Users can enable their new online printer tools by opening up the Kodak Home Center and selecting Printer Tools. There is a small section entitled Online Printer Tools, select the Cloud Printing Setup option. From here, the software will open up a browser window with step-by-step instructions on how to set up your Google Cloud Print. Three things you need: the printer setup over a wireless network, the computer setup over the same network and a Google account. If you have Gmail, use Picasa, Google Docs, etc. then you already have an account. If you don’t have one, it’s pretty easy to sign up for a new Google account.

Once registered, you can dive deeper on the subject or move on to setting up your Kodak Email Print Service, but you need to set up the Google Cloud Print first. Again, the Kodak software will take you through a series of prompts asking you to confirm you hold a Google account, allowing Kodak access, etc. Once connected, it will bring up a new screen with your new email address, options to change it and information on how to manage/edit privacy controls.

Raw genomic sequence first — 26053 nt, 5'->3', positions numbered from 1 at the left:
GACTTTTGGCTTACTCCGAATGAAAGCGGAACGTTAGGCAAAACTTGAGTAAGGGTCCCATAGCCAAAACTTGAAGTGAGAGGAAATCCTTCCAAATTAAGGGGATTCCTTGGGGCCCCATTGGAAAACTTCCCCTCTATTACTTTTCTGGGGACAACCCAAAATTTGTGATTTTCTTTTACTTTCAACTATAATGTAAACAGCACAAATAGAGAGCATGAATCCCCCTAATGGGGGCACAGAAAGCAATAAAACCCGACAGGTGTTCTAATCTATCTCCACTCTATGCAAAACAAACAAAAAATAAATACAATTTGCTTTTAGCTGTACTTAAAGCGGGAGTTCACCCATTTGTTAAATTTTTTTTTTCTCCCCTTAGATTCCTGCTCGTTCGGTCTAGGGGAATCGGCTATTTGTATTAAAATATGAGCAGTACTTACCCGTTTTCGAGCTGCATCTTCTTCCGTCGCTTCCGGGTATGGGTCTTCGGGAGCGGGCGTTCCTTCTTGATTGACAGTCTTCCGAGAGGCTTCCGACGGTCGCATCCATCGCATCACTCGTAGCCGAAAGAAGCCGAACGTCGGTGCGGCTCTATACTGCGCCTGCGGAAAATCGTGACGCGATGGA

For users that have never used services like this in the past, they can be extremely useful for on-the-go printing of both documents and photo prints. Google Cloud Print is basically connecting you to your printer from anywhere using your phone, tablet, Chromebook, or other web-connected device.

Find a list of all apps that work with Google Cloud Print depending on your device here.

The Kodak Email Service is very similar to what we’ve seen HP and Epson. Once you are given the unique email address, pass it out to whomever you want to have access to the printer or simply save it in your contacts. I printed from multiple email accounts using my BlackBerry Bold, PC and an iPad.

The one problem I did notice is unlike HP, who sends email alerts and keeps a list of all printed jobs using the service, Kodak does not give customers any notification that a document or photo has been sent to the printer or been printed. There is also no way to look up past jobs in the Online Print Manager. That is one thing I’d like to see changed in the future.

EDITOR NOTE: Kodak says: “Users can actually see the Queue, but it is on the Google Cloud Print service, not KODAK Email Print Service:”

Good to know that there is some way to track the sent jobs, but I’d still like it to be more accessible, perhaps in the Online Print Manager or through an email alert as we’ve seen from other similar service.